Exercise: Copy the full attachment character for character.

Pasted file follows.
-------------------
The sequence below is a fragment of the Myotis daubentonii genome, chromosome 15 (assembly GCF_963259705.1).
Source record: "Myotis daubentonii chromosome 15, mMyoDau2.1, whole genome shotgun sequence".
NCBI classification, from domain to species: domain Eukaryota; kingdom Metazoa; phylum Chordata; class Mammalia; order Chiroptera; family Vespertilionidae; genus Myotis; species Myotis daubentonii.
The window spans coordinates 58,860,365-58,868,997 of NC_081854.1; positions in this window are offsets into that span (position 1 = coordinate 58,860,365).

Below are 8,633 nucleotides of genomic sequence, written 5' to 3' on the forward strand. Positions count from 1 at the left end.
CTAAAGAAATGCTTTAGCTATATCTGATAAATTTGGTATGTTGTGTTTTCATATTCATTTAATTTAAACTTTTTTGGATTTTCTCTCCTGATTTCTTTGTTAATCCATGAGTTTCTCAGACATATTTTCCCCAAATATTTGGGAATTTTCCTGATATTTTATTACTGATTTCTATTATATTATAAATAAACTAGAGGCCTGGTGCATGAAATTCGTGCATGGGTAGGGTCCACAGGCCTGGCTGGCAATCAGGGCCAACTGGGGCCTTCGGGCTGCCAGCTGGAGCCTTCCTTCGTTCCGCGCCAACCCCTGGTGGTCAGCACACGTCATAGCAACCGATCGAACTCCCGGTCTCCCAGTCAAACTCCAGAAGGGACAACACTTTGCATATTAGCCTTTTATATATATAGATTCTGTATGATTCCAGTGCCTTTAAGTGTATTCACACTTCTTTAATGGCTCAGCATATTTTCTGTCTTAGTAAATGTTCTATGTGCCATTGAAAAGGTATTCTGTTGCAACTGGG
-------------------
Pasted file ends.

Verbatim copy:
The sequence below is a fragment of the Myotis daubentonii genome, chromosome 15 (assembly GCF_963259705.1).
Source record: "Myotis daubentonii chromosome 15, mMyoDau2.1, whole genome shotgun sequence".
NCBI classification, from domain to species: domain Eukaryota; kingdom Metazoa; phylum Chordata; class Mammalia; order Chiroptera; family Vespertilionidae; genus Myotis; species Myotis daubentonii.
The window spans coordinates 58,860,365-58,868,997 of NC_081854.1; positions in this window are offsets into that span (position 1 = coordinate 58,860,365).

Below are 8,633 nucleotides of genomic sequence, written 5' to 3' on the forward strand. Positions count from 1 at the left end.
CTAAAGAAATGCTTTAGCTATATCTGATAAATTTGGTATGTTGTGTTTTCATATTCATTTAATTTAAACTTTTTTGGATTTTCTCTCCTGATTTCTTTGTTAATCCATGAGTTTCTCAGACATATTTTCCCCAAATATTTGGGAATTTTCCTGATATTTTATTACTGATTTCTATTATATTATAAATAAACTAGAGGCCTGGTGCATGAAATTCGTGCATGGGTAGGGTCCACAGGCCTGGCTGGCAATCAGGGCCAACTGGGGCCTTCGGGCTGCCAGCTGGAGCCTTCCTTCGTTCCGCGCCAACCCCTGGTGGTCAGCACACGTCATAGCAACCGATCGAACTCCCGGTCTCCCAGTCAAACTCCAGAAGGGACAACACTTTGCATATTAGCCTTTTATATATATAGATTCTGTATGATTCCAGTGCCTTTAAGTGTATTCACACTTCTTTAATGGCTCAGCATATTTTCTGTCTTAGTAAATGTTCTATGTGCCATTGAAAAGGTATTCTGTTGCAACTGGG